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Timeless Capitalism

A few months ago I read an autobiography titled “My Song” by the entertainer Harry Belefonte. As a teenager I was a huge fan of his music. In later years I read about his work as an activist with the civil rights movement and that is the reason I purchased the ebook. The book is insightful for many reasons. I was impressed with how the big names of show business both black and white put themselves forward (often at risk to their careers) to help the cause of social justice.

The writer was also unafraid to reveal his own inadequacies which is often a failure with many autobiographies. Lastly I found Belefonte’s capacity to maintain his career whilst working for the movement quite extraordinary.

That aside the reason for this short rant is that on page 234 I found this exchange between Belefonte and Martin Luther King Jnr.

“The trouble “Martin went on” is that we live in a failed system. Capitalism does not allow for an even flow of economic resources. With this system a small privileged few are rich beyond conscience and almost all others are doomed to be poor at some level”.

I place the year at about 1960 and leave you to draw your own conclusions.

 

10 comments

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  1. Paddy Forsayeth

    Spot on! The time has come for a robust debate about the inequitable distribution of wealth. The rich whine when threatened to pay more (proportionately) income tax. Imagine the screams when society attempts to get their huge greedy snouts out of the trough of the common wealth that we are all entitled to share in.Why do we believe the bullshit that someone like Turnbull worked hard for his money or that he EARNED it?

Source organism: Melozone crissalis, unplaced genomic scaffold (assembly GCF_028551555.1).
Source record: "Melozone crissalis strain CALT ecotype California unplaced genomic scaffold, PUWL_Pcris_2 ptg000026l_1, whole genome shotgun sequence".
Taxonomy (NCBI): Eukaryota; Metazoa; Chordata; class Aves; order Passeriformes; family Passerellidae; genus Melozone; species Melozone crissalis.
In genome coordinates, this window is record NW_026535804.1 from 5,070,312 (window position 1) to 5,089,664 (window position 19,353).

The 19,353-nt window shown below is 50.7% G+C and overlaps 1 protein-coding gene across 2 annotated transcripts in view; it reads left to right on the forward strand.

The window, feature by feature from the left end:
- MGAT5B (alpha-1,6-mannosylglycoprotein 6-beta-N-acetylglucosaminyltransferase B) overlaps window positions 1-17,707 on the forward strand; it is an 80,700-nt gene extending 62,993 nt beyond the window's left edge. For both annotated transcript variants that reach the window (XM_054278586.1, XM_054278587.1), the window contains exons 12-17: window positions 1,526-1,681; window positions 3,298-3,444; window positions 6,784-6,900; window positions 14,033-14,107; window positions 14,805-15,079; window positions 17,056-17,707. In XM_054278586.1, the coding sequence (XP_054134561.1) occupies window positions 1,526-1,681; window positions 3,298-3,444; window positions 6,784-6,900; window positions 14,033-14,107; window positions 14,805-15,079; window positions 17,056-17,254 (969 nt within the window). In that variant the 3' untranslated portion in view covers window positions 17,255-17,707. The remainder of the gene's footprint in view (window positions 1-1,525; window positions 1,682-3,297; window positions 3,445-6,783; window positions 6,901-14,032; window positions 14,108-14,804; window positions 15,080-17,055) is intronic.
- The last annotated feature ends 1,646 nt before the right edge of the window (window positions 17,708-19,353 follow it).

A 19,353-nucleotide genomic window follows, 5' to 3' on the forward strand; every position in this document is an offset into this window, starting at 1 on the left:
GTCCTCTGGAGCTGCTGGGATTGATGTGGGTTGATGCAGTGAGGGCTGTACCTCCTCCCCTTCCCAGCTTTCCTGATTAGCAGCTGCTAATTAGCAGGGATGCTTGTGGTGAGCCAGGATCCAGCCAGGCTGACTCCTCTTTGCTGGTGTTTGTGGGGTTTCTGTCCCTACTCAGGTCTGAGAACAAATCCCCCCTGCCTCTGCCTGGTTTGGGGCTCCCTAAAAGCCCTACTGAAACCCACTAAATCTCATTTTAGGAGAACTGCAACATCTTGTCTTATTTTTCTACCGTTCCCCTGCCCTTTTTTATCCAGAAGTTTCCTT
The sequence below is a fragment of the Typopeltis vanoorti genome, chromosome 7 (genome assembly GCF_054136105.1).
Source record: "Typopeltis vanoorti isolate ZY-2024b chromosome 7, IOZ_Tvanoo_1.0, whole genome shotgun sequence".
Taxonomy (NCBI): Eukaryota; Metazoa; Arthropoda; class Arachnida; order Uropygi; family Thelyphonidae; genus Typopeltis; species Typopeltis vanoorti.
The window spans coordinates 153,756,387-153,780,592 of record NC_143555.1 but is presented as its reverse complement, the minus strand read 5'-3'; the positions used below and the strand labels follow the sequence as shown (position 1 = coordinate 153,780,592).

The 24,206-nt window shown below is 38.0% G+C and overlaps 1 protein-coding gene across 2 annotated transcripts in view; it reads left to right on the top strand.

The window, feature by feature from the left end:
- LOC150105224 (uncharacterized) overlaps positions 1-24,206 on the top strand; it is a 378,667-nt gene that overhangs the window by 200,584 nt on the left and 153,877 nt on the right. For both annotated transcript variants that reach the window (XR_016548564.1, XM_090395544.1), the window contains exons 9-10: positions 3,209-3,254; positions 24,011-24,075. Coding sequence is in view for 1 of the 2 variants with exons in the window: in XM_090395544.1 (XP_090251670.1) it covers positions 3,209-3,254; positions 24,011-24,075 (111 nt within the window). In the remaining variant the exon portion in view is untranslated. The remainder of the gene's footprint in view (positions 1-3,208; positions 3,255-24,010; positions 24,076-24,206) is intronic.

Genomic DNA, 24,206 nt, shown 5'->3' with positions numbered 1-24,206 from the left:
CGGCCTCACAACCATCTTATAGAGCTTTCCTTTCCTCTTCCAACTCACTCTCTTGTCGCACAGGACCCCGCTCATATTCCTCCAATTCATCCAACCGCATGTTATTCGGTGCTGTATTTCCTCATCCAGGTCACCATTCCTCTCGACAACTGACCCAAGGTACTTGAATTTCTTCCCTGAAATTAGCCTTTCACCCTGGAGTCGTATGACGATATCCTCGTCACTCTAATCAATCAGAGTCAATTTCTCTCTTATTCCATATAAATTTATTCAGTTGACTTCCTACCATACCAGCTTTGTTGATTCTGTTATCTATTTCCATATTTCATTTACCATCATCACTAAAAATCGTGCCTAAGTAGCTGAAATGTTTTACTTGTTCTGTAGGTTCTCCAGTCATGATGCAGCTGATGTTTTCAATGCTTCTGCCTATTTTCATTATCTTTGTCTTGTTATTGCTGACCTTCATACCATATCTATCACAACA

We are yet to have the debate about why the rich are allowed to get away with what they do. We need to examine how it is that the population have been imbued with the belief that:
    the rich work a million times harder/smarter than the rest
    that the rich DESERVE what they can get out of a FREE MARKET
    that people like myself are jealous HAH!
    that the rich are the ones who give us our jobs and provides our standard of living..
    I hope that this article will be the begining of a long and serious debate leading to a fairer distribution of wealth than at present.

  2. kerri

    Dr King was indeed an insightful man.

  3. RosemaryJ36

    Those who have will hang on to it and help it grow. Those with nothing, including opportunity, end up or stay in the gutter. Capitalism does not produce enough Good Samaritans.

  4. Andrew

    Unfortunately no other system works any better, Socialism & communism showed the same problems, but, with power being the corrupter. Greed is the emotional problem for anything that gives a better ‘position’ in life.

  5. win jeavons

    I have enough, but I am angry that so many good people either can’t get a living wage, or even a job, while there are those who having too much, waste the world’s resources and dismiss criticism as “envy” . I hope they live long enough to learn remorse and genuine empathy

  6. keerti

    Andrew, if you believe that you might have alook at what is happening in Denmark, Venezuela where the major thrust in economic ploicy is towards a much more even distribution of wealth and easy access to public amenities such as university.